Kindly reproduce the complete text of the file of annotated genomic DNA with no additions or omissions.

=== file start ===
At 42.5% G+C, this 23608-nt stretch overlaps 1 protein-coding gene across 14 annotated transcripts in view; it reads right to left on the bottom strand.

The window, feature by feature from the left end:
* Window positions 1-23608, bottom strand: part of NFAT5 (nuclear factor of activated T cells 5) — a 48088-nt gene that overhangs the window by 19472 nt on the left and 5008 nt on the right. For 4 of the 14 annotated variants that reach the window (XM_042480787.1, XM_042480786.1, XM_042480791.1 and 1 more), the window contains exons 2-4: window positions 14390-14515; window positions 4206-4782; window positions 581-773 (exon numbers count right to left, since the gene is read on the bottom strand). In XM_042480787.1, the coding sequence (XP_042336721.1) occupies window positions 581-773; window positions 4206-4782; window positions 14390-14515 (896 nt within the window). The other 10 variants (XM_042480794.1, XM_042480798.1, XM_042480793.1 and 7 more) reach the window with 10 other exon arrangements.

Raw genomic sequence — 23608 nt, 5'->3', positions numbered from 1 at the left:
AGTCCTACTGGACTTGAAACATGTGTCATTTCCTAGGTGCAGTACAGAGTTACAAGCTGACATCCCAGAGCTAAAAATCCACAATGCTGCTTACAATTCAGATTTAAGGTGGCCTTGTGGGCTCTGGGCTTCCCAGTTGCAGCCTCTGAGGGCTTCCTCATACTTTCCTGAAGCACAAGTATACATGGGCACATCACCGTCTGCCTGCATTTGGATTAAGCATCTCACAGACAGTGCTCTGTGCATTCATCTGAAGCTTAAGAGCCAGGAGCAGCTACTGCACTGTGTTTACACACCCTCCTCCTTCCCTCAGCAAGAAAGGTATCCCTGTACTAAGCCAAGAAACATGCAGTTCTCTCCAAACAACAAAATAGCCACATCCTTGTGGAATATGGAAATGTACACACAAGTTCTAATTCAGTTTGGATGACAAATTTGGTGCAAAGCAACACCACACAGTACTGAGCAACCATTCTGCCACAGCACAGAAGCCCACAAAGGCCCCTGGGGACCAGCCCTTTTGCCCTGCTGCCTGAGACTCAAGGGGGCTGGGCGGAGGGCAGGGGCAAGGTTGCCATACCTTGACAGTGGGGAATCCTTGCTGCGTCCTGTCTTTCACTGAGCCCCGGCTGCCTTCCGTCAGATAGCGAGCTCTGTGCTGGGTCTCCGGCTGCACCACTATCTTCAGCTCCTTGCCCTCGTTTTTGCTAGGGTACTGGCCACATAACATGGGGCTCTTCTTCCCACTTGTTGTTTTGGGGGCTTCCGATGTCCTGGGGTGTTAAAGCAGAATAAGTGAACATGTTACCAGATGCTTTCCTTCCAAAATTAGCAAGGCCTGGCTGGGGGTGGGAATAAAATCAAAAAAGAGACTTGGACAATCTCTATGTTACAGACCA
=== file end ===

At 42.5% G+C, this 23608-nt stretch overlaps 1 protein-coding gene across 14 annotated transcripts in view; it reads right to left on the bottom strand.

The window, feature by feature from the left end:
* Window positions 1-23608, bottom strand: part of NFAT5 (nuclear factor of activated T cells 5) — a 48088-nt gene that overhangs the window by 19472 nt on the left and 5008 nt on the right. For 4 of the 14 annotated variants that reach the window (XM_042480787.1, XM_042480786.1, XM_042480791.1 and 1 more), the window contains exons 2-4: window positions 14390-14515; window positions 4206-4782; window positions 581-773 (exon numbers count right to left, since the gene is read on the bottom strand). In XM_042480787.1, the coding sequence (XP_042336721.1) occupies window positions 581-773; window positions 4206-4782; window positions 14390-14515 (896 nt within the window). The other 10 variants (XM_042480794.1, XM_042480798.1, XM_042480793.1 and 7 more) reach the window with 10 other exon arrangements.

Raw genomic sequence — 23608 nt, 5'->3', positions numbered from 1 at the left:
AGTCCTACTGGACTTGAAACATGTGTCATTTCCTAGGTGCAGTACAGAGTTACAAGCTGACATCCCAGAGCTAAAAATCCACAATGCTGCTTACAATTCAGATTTAAGGTGGCCTTGTGGGCTCTGGGCTTCCCAGTTGCAGCCTCTGAGGGCTTCCTCATACTTTCCTGAAGCACAAGTATACATGGGCACATCACCGTCTGCCTGCATTTGGATTAAGCATCTCACAGACAGTGCTCTGTGCATTCATCTGAAGCTTAAGAGCCAGGAGCAGCTACTGCACTGTGTTTACACACCCTCCTCCTTCCCTCAGCAAGAAAGGTATCCCTGTACTAAGCCAAGAAACATGCAGTTCTCTCCAAACAACAAAATAGCCACATCCTTGTGGAATATGGAAATGTACACACAAGTTCTAATTCAGTTTGGATGACAAATTTGGTGCAAAGCAACACCACACAGTACTGAGCAACCATTCTGCCACAGCACAGAAGCCCACAAAGGCCCCTGGGGACCAGCCCTTTTGCCCTGCTGCCTGAGACTCAAGGGGGCTGGGCGGAGGGCAGGGGCAAGGTTGCCATACCTTGACAGTGGGGAATCCTTGCTGCGTCCTGTCTTTCACTGAGCCCCGGCTGCCTTCCGTCAGATAGCGAGCTCTGTGCTGGGTCTCCGGCTGCACCACTATCTTCAGCTCCTTGCCCTCGTTTTTGCTAGGGTACTGGCCACATAACATGGGGCTCTTCTTCCCACTTGTTGTTTTGGGGGCTTCCGATGTCCTGGGGTGTTAAAGCAGAATAAGTGAACATGTTACCAGATGCTTTCCTTCCAAAATTAGCAAGGCCTGGCTGGGGGTGGGAATAAAATCAAAAAAGAGACTTGGACAATCTCTATGTTACAGACCA